Despite relatively good reviews from most outlets, Heavy Rain is something of a negative topic among bloggers. I’ve seen most come down on it’s mechanics being anti-immersive and some just outright hate the game and the way it is played. I haven’t finished the thing myself yet, but I’m not quite in the hate camp yet. I played Quantic Dream’s last offering, Fahrenheit (Indigo Prophesy in the States), so I knew precisely what I was getting and I’m enjoying that so far. It’s not perfect, but what game is?
The thing that I find most interesting is that there are almost no fail states in the game. Characters can die, lose challenges, get arrested, but nothing causes a game over. Game over comes when the game narrative is over, which is a great idea for what amounts to an interactive movie. I’ve strongly resisted the urge to restart chapters where I failed to do what was required of me two or three times now and only restarted once because a path that seemed like it was viable was invisible walled, causing me to fail. I thought that was unfair.
My biggest complaint has to do with the uncanny valley. So many of the models and shots in this game are perfect or near photo-realistic that the things that aren’t (mouths during dialogue, certain textures, cloth) just pull me waaaaay far out. The voice acting is also obviously European in places where it doesn’t make sense and they also make some strange errors about the way US cities work based on how European cities work.
I’m also not a fan of the tank-style control scheme, but what are you gonna do there? It is what it is.
They really know how to put up an effective resistance.
My campaign against de Gaulle has hit a bit of an impasse as his city has too many defenders (four archers) while my supply lines are way too far to resupply my front. A war of attrition has broken out instead and I’ve started pillaging French resources (Iron was the first to go) to ensure that an effective offense could not be mounted against me while I await reinforcements. I’ve also got workers building roads toward the heart of my territory in an effort to speed along the troops. This bloody encounter won’t end for quite some time, I’m sure.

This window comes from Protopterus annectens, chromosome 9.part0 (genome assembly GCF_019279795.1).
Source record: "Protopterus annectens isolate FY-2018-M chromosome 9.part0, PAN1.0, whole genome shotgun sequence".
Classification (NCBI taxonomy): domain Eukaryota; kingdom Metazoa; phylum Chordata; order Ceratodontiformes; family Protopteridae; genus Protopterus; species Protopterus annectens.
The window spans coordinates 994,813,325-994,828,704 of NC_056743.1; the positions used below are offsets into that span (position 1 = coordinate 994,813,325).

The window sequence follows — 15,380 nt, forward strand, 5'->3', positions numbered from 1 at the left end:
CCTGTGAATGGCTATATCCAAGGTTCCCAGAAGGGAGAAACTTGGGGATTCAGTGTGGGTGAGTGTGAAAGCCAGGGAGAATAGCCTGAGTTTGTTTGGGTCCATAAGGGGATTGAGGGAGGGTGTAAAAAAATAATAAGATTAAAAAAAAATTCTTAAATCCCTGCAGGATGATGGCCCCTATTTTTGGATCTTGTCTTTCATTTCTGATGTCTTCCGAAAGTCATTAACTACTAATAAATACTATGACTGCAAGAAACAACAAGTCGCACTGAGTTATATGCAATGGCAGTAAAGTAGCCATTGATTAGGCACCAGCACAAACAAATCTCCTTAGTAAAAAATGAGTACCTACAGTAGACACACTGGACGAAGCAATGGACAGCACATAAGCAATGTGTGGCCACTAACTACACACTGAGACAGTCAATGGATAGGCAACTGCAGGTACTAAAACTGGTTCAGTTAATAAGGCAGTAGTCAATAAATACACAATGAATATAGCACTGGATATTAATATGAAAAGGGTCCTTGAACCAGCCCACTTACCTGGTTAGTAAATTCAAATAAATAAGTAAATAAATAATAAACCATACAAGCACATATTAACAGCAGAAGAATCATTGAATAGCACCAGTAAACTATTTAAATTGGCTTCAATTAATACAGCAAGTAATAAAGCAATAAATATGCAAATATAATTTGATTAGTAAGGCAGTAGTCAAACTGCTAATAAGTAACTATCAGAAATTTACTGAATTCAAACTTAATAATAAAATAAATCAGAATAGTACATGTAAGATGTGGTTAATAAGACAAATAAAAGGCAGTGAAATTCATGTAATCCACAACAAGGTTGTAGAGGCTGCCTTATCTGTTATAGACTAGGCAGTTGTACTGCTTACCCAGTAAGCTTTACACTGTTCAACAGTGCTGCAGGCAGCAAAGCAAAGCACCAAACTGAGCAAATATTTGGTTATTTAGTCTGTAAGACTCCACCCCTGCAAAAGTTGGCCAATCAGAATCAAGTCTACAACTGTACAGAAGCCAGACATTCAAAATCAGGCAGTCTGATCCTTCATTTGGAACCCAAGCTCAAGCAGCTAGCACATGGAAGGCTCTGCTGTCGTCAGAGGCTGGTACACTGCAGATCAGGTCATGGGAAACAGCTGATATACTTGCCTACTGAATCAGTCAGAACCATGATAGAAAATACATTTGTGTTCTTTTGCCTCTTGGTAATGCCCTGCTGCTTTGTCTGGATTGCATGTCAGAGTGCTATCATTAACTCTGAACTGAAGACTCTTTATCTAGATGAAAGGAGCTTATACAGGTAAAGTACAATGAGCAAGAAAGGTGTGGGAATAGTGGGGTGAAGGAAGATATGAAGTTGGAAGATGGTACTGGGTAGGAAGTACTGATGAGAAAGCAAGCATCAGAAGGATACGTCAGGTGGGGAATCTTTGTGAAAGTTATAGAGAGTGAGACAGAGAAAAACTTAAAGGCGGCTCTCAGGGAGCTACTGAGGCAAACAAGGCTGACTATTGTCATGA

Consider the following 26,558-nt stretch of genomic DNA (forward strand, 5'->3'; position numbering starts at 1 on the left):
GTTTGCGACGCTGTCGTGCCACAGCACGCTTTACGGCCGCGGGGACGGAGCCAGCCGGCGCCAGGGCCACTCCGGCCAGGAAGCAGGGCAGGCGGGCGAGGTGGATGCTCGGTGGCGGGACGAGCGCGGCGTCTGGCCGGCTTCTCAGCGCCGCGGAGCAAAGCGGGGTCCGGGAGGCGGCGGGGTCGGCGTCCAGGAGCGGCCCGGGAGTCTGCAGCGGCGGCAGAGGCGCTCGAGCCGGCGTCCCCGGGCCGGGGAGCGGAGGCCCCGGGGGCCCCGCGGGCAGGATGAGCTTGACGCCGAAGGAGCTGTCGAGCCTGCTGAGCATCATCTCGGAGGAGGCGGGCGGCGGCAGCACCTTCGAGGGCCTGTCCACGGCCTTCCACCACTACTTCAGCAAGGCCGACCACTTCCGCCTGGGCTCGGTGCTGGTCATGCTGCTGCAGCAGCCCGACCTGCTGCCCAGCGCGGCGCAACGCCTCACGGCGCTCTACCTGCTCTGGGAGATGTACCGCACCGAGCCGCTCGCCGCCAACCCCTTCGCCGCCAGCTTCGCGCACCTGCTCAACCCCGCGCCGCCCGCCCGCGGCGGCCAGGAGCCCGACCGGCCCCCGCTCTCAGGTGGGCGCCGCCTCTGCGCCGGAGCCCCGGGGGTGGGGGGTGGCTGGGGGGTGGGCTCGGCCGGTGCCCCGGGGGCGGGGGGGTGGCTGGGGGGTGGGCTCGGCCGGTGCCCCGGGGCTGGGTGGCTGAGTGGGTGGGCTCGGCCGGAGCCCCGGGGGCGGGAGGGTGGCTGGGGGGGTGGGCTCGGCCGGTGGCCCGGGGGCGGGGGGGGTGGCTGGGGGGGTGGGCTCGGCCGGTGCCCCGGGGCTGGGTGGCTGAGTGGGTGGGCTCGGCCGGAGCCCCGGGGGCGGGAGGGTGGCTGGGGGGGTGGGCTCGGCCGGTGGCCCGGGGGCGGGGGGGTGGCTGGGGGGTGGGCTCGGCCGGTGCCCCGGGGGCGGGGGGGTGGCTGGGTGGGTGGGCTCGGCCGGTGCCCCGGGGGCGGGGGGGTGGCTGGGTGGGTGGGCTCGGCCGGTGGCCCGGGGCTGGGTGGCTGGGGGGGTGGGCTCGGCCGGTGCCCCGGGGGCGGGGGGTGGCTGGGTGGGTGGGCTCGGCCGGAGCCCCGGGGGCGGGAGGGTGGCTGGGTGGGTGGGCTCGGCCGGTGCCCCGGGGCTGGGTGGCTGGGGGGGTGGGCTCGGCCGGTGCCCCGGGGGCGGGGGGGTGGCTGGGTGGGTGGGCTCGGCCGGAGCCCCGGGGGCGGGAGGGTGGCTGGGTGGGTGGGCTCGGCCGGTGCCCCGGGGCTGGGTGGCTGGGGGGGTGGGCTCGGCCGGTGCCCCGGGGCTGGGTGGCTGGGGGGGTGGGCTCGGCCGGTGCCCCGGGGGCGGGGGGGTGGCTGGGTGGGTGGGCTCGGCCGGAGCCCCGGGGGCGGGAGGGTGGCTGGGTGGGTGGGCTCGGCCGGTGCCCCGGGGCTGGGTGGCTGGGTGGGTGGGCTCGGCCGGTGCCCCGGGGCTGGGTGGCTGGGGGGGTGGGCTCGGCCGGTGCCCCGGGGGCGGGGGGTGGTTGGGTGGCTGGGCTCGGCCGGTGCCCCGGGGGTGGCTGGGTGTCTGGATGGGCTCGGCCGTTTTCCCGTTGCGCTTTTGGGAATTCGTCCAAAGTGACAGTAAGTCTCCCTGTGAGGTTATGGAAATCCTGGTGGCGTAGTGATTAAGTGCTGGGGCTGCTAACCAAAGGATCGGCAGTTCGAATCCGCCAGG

This game is definitely going in my favor.
I seriously considered renaming it to Istanbul.
Justinian’s lackadaisical military attitude toward his neighbors to the south has turned into his undoing. Once My force of chariots was completed, we marched upon Constantinople, which was hilariously defended by a sole archer. The city fell easily to our assault and we moved onward to Thessalonica, but found our forces inadequate to take on the next city. We’ve also discovered a new city to the NE of Angkor Thom. They will follow Thessalonica once we’re able to reinforce our troops with horse archers.
Enemies to the West and NE will fall to our chariots and horse archers.
Another great development was the discovery of copper in Angkor Thom’s borders. We will have that mined soon and be ready to take on the world next.
My most troublesome game has started to produce some fruits. The discovery of Masonry allowed me to quarry the stone resources nearby, which buoyed me to the completion of the Pyramids before my rivals, allowing me to adopt Hereditary Rule and grow my cities past size 4 or 5. I also discovered Iron Working, leading to a rather fortuitous event.
Kublai Khan won't even know what hit him.
That’s right, I’ve now entered a metal age in Portugal and I will be using that to my advantage in my campaign against Kublai Khan. It will be some time before I’m ready for the next part of my offensive, but his foolish soldiers refuse to end the conflict, so he must die.
I also discovered sailing, which might seem strange, except that it allows commerce across rivers and oceans, opening up trade routes to both China and Persia.
It's not much of an emipre...yet.
Normally I would be loathe to such things as cultural crossover in Portuguese lands, but a direct link to Shanghai, which seems to have both the Hindu and Jewish religions swimming around there, might actually help out with culture spread in my cities. I’ve got to start building up my armies now if I want to stand a chance against Kublai Khan.